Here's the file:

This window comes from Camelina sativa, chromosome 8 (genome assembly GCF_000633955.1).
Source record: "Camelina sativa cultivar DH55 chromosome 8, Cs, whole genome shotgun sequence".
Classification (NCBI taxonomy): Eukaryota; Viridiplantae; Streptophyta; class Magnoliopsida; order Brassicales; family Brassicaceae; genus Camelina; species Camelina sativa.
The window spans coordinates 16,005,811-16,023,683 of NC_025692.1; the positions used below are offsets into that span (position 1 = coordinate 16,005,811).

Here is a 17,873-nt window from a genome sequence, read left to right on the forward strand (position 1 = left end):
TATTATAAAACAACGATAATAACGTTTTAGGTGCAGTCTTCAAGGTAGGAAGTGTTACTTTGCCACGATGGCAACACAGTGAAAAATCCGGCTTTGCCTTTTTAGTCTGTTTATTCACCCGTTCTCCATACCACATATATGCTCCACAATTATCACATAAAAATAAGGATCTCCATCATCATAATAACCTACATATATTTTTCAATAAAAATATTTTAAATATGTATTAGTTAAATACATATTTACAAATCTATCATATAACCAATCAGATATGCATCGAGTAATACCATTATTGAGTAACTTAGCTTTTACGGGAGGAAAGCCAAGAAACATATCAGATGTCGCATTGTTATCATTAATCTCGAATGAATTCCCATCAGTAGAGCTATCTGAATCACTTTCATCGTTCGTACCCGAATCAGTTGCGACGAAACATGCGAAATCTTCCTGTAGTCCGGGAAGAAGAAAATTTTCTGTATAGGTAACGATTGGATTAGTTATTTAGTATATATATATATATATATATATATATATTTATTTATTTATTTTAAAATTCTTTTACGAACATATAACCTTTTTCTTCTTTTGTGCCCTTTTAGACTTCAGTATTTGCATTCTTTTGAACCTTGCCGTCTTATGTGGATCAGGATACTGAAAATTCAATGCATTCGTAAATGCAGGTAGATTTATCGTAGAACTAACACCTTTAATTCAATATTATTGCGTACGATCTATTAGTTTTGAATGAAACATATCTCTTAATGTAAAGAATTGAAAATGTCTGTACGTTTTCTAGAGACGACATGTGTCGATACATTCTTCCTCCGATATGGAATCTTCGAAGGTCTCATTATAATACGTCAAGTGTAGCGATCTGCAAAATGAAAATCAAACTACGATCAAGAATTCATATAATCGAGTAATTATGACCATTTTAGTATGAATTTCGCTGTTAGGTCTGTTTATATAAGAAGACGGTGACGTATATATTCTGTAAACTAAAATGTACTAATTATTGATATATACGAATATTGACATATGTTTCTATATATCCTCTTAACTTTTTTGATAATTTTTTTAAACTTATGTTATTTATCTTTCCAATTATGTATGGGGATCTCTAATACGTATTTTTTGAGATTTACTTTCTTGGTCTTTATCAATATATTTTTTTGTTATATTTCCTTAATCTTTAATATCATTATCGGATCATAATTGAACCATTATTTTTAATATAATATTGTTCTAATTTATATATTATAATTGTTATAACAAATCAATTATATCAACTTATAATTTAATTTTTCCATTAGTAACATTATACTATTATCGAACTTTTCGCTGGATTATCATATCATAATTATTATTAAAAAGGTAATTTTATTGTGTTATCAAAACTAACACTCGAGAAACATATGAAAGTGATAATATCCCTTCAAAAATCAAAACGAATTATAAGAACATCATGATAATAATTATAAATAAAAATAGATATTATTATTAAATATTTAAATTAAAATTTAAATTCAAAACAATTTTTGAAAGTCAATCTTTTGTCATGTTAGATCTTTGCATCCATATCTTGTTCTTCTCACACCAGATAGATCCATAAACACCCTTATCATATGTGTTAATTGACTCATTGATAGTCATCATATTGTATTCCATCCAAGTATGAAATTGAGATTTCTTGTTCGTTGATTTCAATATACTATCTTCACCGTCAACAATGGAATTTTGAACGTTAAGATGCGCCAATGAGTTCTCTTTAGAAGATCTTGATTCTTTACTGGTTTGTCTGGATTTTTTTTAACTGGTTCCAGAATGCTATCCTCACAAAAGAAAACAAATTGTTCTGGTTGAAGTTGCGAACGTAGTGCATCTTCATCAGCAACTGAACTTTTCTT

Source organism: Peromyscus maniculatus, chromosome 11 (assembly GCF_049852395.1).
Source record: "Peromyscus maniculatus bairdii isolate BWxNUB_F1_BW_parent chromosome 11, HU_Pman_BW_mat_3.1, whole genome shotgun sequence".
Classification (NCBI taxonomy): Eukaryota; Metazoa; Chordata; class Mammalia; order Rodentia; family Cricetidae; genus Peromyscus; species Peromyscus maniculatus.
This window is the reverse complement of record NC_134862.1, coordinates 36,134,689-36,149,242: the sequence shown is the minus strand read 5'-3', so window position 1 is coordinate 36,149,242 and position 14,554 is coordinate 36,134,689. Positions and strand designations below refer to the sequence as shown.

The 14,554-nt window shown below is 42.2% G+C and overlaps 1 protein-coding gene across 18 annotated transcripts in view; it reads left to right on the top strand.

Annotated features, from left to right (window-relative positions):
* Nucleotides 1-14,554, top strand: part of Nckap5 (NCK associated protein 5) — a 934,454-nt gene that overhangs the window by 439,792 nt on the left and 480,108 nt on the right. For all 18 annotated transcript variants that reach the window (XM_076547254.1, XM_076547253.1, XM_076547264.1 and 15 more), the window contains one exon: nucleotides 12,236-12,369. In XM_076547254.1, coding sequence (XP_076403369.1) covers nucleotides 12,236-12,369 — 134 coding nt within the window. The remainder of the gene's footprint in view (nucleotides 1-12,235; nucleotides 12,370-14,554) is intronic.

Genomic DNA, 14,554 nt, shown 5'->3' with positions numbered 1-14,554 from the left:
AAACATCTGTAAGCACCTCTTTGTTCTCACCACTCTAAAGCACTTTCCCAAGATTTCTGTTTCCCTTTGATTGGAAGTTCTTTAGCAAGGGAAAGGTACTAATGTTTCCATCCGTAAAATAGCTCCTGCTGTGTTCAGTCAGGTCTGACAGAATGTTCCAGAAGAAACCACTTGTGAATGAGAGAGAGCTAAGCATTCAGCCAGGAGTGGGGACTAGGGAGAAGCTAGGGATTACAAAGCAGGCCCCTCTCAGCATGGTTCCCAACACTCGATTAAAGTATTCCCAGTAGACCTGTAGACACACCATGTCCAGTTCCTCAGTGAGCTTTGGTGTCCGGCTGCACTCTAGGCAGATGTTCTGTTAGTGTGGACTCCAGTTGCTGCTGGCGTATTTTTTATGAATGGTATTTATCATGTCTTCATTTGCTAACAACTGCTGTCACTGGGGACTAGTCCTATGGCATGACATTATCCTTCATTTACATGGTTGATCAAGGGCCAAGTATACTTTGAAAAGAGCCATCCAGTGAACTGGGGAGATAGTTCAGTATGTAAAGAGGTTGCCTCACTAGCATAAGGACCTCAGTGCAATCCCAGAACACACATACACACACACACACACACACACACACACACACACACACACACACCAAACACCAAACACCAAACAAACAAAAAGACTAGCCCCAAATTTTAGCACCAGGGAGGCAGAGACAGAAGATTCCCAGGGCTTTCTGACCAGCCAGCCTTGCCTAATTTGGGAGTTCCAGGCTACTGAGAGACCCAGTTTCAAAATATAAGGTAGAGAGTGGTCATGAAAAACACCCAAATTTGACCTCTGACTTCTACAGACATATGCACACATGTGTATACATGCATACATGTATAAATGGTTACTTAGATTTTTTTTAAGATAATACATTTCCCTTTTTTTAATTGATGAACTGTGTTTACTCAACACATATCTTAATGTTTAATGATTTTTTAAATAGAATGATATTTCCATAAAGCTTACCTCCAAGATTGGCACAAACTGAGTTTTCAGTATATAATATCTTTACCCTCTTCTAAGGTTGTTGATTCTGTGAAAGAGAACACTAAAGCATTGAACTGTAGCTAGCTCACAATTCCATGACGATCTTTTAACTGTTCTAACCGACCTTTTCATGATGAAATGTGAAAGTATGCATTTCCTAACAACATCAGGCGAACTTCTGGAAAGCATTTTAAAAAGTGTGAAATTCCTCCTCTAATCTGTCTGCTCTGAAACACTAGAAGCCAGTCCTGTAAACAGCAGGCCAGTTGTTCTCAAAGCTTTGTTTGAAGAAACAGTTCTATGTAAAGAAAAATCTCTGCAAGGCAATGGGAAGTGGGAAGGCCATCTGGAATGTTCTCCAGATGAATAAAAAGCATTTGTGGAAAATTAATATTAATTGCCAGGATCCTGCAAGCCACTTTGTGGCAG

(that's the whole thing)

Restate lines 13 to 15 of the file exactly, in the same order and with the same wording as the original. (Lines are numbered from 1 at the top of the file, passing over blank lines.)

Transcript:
* Nucleotides 1-14,554, top strand: part of Nckap5 (NCK associated protein 5) — a 934,454-nt gene that overhangs the window by 439,792 nt on the left and 480,108 nt on the right. For all 18 annotated transcript variants that reach the window (XM_076547254.1, XM_076547253.1, XM_076547264.1 and 15 more), the window contains one exon: nucleotides 12,236-12,369. In XM_076547254.1, coding sequence (XP_076403369.1) covers nucleotides 12,236-12,369 — 134 coding nt within the window. The remainder of the gene's footprint in view (nucleotides 1-12,235; nucleotides 12,370-14,554) is intronic.

Genomic DNA, 14,554 nt, shown 5'->3' with positions numbered 1-14,554 from the left:
AAACATCTGTAAGCACCTCTTTGTTCTCACCACTCTAAAGCACTTTCCCAAGATTTCTGTTTCCCTTTGATTGGAAGTTCTTTAGCAAGGGAAAGGTACTAATGTTTCCATCCGTAAAATAGCTCCTGCTGTGTTCAGTCAGGTCTGACAGAATGTTCCAGAAGAAACCACTTGTGAATGAGAGAGAGCTAAGCATTCAGCCAGGAGTGGGGACTAGGGAGAAGCTAGGGATTACAAAGCAGGCCCCTCTCAGCATGGTTCCCAACACTCGATTAAAGTATTCCCAGTAGACCTGTAGACACACCATGTCCAGTTCCTCAGTGAGCTTTGGTGTCCGGCTGCACTCTAGGCAGATGTTCTGTTAGTGTGGACTCCAGTTGCTGCTGGCGTATTTTTTATGAATGGTATTTATCATGTCTTCATTTGCTAACAACTGCTGTCACTGGGGACTAGTCCTATGGCATGACATTATCCTTCATTTACATGGTTGATCAAGGGCCAAGTATACTTTGAAAAGAGCCATCCAGTGAACTGGGGAGATAGTTCAGTATGTAAAGAGGTTGCCTCACTAGCATAAGGACCTCAGTGCAATCCCAGAACACACATACACACACACACACACACACACACACACACACACACACACACACCAAACACCAAACACCAAACAAACAAAAAGACTAGCCCCAAATTTTAGCACCAGGGAGGCAGAGACAGAAGATTCCCAGGGCTTTCTGACCAGCCAGCCTTGCCTAATTTGGGAGTTCCAGGCTACTGAGAGACCCAGTTTCAAAATATAAGGTAGAGAGTGGTCATGAAAAACACCCAAATTTGACCTCTGACTTCTACAGACATATGCACACATGTGTATACATGCATACATGTATAAATGGTTACTTAGATTTTTTTTAAGATAATACATTTCCCTTTTTTTAATTGATGAACTGTGTTTACTCAACACATATCTTAATGTTTAATGATTTTTTAAATAGAATGATATTTCCATAAAGCTTACCTCCAAGATTGGCACAAACTGAGTTTTCAGTATATAATATCTTTACCCTCTTCTAAGGTTGTTGATTCTGTGAAAGAGAACACTAAAGCATTGAACTGTAGCTAGCTCACAATTCCATGACGATCTTTTAACTGTTCTAACCGACCTTTTCATGATGAAATGTGAAAGTATGCATTTCCTAACAACATCAGGCGAACTTCTGGAAAGCATTTTAAAAAGTGTGAAATTCCTCCTCTAATCTGTCTGCTCTGAAACACTAGAAGCCAGTCCTGTAAACAGCAGGCCAGTTGTTCTCAAAGCTTTGTTTGAAGAAACAGTTCTATGTAAAGAAAAATCTCTGCAAGGCAATGGGAAGTGGGAAGGCCATCTGGAATGTTCTCCAGATGAATAAAAAGCATTTGTGGAAAATTAATATTAATTGCCAGGATCCTGCAAGCCACTTTGTGGCAG